Dana E. Abizaid

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Monday 22 October 2018

The Triumph of Words Over Actions

https://www.counterpunch.org/2018/10/12/the-triumph-of-words-over-actions/

“We train young men to drop fire on people. But their commanders won’t allow them to write ‘f**k’ on their airplanes because it is obscene”

– Colonel Kurtz, Apocalypse Now!

When I was in graduate school in the mid-1990s, one of my professors threatened to “crucify” me on the next exam if I didn’t support my claims with evidence. Despite being a practicing Catholic, I took the professor’s comment in context. It was clear he meant that he would lower my grade drastically if I carelessly made unsupported arguments.

Twenty years later such a comment could lead to punitive measures, public shaming and humiliation in the pillory known as social media, and the obligatory apology that accompanies statements some Americans find “offensive”.

The old saying, “sticks and stones will break my bones but words will never hurt me” has died an unceremonious death in America. Over the past ten years the public seems more transfixed on words and the supposed moral transgressions they reveal than perpetual war, the militarization of the police, the increase in military spending , the dumbing down of education and the obesity epidemic, among other signs of American decline.

Last week’s suspension of University of Massachusetts football coach Mark Whipple for claiming one of his receivers was “raped” by an official’s call is yet another example of an “offensive” comment taken out of context. The coach’s penalty was a one game suspension and an act of public contrition noting, “I am deeply sorry for the word I used on Saturday to describe our play in the game.” Stories like these filter in and out of the news cycle and are quickly forgotten. But the steady procession of outrage they engender diverts the public’s attendance from vital issues like the perpetual war waged in its name and with its tax dollars.

One way to consider the Coach’s story is to compare his transgression to those committed by the US military and its allies over the last 17 years of continuous war. Merriam-Webster defines “rape” as forcible “unlawful sexual activity and usually sexual intercourse”, but also as “an outrageous violation” or “an act or instance of robbing or despoiling or carrying away a person by force”.

Interestingly, while the American public debates the sins of college professors and football coaches, those like our Saudi allies who actually crucify people and commit “outrageous violations” of countries do not elicit much criticism, let alone condemnation or forced apologies. In the US where words can lead to suspensions like Whipple’s and end careers, the police and military continue to use excessive violence to further state interests, masking their transgressions with well-oiled euphemism and rarely apologizing. Although there has been some criticism of police brutality it has been met with great indignation and inspired counter praise for law enforcement.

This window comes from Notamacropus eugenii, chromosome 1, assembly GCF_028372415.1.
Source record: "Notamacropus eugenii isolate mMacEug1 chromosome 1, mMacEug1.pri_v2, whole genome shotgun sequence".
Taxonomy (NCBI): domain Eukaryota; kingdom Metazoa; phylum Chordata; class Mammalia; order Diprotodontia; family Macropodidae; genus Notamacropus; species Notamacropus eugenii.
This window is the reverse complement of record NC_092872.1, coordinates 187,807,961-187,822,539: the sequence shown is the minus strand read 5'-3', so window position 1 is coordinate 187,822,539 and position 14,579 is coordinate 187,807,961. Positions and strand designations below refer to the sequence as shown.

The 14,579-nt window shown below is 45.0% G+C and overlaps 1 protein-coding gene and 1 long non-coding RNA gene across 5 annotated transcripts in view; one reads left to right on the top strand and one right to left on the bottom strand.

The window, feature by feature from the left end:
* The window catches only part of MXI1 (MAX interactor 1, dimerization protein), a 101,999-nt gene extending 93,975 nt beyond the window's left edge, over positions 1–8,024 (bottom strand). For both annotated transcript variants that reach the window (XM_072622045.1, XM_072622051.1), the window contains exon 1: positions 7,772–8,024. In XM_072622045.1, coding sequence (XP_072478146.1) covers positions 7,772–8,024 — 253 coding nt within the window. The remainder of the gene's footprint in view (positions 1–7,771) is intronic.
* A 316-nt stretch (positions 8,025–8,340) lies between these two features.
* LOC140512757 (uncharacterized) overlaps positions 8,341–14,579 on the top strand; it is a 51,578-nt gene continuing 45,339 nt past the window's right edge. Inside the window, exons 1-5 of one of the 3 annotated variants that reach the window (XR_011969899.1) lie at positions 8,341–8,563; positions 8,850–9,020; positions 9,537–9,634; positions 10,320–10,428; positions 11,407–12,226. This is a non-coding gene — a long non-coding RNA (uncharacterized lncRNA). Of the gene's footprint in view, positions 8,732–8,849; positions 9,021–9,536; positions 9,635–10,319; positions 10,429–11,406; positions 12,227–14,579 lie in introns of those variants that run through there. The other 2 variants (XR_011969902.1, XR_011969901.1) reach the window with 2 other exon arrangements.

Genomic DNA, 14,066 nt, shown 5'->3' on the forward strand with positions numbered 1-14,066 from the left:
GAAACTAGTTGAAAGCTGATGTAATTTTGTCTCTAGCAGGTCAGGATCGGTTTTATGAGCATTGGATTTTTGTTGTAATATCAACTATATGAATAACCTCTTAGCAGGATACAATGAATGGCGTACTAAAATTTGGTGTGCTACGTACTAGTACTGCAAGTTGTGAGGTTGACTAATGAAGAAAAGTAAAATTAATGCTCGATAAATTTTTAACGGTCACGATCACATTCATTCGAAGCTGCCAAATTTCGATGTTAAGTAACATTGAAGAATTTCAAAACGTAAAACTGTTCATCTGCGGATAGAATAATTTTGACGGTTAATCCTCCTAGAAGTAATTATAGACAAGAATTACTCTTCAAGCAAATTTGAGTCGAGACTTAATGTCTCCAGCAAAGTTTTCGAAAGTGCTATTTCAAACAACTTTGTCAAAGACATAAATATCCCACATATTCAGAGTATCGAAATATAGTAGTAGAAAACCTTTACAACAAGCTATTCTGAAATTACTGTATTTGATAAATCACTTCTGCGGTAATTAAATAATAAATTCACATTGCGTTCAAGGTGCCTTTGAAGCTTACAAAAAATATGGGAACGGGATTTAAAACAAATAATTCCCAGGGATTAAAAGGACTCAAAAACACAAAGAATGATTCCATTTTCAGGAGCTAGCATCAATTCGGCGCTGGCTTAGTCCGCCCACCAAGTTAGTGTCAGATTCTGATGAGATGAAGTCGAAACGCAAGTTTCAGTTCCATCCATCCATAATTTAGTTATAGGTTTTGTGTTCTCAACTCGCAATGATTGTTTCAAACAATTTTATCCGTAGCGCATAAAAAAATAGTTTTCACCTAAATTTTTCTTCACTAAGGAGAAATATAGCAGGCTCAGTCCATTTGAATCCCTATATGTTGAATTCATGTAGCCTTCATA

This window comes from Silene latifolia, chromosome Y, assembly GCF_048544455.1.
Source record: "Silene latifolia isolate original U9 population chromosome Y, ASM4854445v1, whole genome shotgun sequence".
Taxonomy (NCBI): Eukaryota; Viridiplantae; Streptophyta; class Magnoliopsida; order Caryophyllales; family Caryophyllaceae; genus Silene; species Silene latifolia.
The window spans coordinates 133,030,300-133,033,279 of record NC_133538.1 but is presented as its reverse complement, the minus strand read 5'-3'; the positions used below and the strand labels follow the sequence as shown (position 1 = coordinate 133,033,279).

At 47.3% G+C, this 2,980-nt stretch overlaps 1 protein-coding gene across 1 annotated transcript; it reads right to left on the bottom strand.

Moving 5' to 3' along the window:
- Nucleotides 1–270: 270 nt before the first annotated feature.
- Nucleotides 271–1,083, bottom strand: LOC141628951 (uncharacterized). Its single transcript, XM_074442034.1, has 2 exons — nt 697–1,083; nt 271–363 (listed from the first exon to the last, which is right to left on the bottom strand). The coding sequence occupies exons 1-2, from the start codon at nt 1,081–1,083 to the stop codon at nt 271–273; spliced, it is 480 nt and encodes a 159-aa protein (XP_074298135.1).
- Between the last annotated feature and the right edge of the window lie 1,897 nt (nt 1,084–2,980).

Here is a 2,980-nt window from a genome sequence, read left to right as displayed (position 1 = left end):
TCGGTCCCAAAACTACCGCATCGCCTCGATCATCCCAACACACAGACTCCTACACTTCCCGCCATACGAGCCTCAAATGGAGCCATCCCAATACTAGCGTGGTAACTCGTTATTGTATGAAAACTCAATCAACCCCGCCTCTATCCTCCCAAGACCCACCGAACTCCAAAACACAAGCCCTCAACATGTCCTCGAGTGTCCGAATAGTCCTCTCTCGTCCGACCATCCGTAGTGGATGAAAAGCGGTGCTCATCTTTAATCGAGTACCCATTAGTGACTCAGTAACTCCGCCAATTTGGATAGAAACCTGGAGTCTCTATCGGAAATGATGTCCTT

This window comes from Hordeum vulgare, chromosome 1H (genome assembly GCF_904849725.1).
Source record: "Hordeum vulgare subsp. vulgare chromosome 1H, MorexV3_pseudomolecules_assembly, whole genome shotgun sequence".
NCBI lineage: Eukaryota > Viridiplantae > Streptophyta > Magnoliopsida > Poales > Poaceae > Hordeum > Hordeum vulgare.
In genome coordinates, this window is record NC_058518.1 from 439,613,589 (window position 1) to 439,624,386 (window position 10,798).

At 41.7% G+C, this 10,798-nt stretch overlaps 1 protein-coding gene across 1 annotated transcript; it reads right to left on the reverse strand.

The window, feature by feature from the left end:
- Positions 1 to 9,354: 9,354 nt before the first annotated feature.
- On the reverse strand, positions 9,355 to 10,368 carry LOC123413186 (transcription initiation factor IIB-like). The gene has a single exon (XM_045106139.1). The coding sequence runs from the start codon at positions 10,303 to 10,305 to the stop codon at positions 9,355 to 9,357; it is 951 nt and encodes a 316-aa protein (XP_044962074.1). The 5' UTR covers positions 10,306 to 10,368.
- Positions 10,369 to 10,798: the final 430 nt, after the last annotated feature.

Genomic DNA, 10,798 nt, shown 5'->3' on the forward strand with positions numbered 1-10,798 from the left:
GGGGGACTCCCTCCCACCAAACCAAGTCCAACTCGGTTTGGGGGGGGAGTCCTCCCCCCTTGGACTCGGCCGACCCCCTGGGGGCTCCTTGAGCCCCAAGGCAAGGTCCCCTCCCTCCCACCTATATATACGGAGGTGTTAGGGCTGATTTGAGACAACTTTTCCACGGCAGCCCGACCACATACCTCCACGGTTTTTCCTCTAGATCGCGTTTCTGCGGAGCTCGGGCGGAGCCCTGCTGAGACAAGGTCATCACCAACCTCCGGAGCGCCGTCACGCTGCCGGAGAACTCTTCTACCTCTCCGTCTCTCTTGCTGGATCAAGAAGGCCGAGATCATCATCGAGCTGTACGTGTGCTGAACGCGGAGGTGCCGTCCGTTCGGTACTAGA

The military, of course, is beyond reproach, evidenced by Congress recently passing a $716 billion military budget for 2019. Furthermore, the Senate’s support of Brett Kavanaugh and recent bipartisan lionizing of John McCain should leave no doubt that those in government benefit greatly from the public being outraged by linguistic and moral transgressions but remaining monumentally silent in the face of perpetual war. Despite the emergence of “safe spaces” and “trigger warnings” on our nation’s campuses and the incessant anger expressed on social media, it is business as usual in the war department.

In order for the US to wage perpetual war, it is essential that words be more important than actions. Even when our leaders earnestly set out to address war, the amount of fabrication and deception is astounding. For example, in a 2009 speech in Cairo President Obama made it a priority to convince Muslims and the American public that he sought “a new beginning between the United States and Muslims around the world, one based on mutual interest and mutual respect, and one based upon the truth that America and Islam are not exclusive and need not be in competition.” The Noble Peace Prize president’s actions, however, spoke louder. Obama’s expansion of US bombing from four to seven countries, including increased drone strikes targeting civilians and US citizens, plus poor foreign policy decisions that led to the rise of ISIS in Syria, Iraq, Libya, and Afghanistan reveal the true nature of his administration’s attitude toward Muslims. For all intents and purposes, Obama, like his predecessors, embraced Orwell’s mantra: war is peace.

One telling 2008 example from the Iraq war sheds light on the ten-year trajectory of the triumph of words over actions. In that case, a US soldier was sent home for using the Koran as target practice. Reuters reported that “such an act of desecration of the Muslim holy book could inflame anger against the U.S. military presence in Iraq, but an Iraqi community leader told Reuters an apology by senior American military commanders had helped calm tensions.” The apology was uttered by Major General Jeffrey Hammond who said, “I am a man of honor. I am a man of character. You have my word that this will never happen again.” The irony is thick when a government forces its military to apologize to the Iraqi people for shooting a book while that same military destroys hundreds of thousands of lives.